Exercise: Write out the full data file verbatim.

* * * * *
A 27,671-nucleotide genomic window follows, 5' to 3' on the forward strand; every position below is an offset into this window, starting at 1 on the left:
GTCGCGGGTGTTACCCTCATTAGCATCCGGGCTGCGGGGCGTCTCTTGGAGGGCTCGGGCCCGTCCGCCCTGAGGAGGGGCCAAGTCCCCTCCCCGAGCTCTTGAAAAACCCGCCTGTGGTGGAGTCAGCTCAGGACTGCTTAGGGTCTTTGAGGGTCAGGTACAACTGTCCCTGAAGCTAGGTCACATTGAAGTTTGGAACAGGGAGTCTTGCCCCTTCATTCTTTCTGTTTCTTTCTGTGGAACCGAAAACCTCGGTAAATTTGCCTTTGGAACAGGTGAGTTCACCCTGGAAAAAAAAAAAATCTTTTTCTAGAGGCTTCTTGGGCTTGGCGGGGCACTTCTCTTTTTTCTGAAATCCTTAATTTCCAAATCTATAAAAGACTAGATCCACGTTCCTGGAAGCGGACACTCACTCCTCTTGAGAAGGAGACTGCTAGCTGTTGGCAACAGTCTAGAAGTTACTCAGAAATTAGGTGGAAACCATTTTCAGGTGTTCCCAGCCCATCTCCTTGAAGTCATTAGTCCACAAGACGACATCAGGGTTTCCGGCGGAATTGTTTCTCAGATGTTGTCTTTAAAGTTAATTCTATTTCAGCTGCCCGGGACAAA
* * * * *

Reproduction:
A 27,671-nucleotide genomic window follows, 5' to 3' on the forward strand; every position below is an offset into this window, starting at 1 on the left:
GTCGCGGGTGTTACCCTCATTAGCATCCGGGCTGCGGGGCGTCTCTTGGAGGGCTCGGGCCCGTCCGCCCTGAGGAGGGGCCAAGTCCCCTCCCCGAGCTCTTGAAAAACCCGCCTGTGGTGGAGTCAGCTCAGGACTGCTTAGGGTCTTTGAGGGTCAGGTACAACTGTCCCTGAAGCTAGGTCACATTGAAGTTTGGAACAGGGAGTCTTGCCCCTTCATTCTTTCTGTTTCTTTCTGTGGAACCGAAAACCTCGGTAAATTTGCCTTTGGAACAGGTGAGTTCACCCTGGAAAAAAAAAAAATCTTTTTCTAGAGGCTTCTTGGGCTTGGCGGGGCACTTCTCTTTTTTCTGAAATCCTTAATTTCCAAATCTATAAAAGACTAGATCCACGTTCCTGGAAGCGGACACTCACTCCTCTTGAGAAGGAGACTGCTAGCTGTTGGCAACAGTCTAGAAGTTACTCAGAAATTAGGTGGAAACCATTTTCAGGTGTTCCCAGCCCATCTCCTTGAAGTCATTAGTCCACAAGACGACATCAGGGTTTCCGGCGGAATTGTTTCTCAGATGTTGTCTTTAAAGTTAATTCTATTTCAGCTGCCCGGGACAAA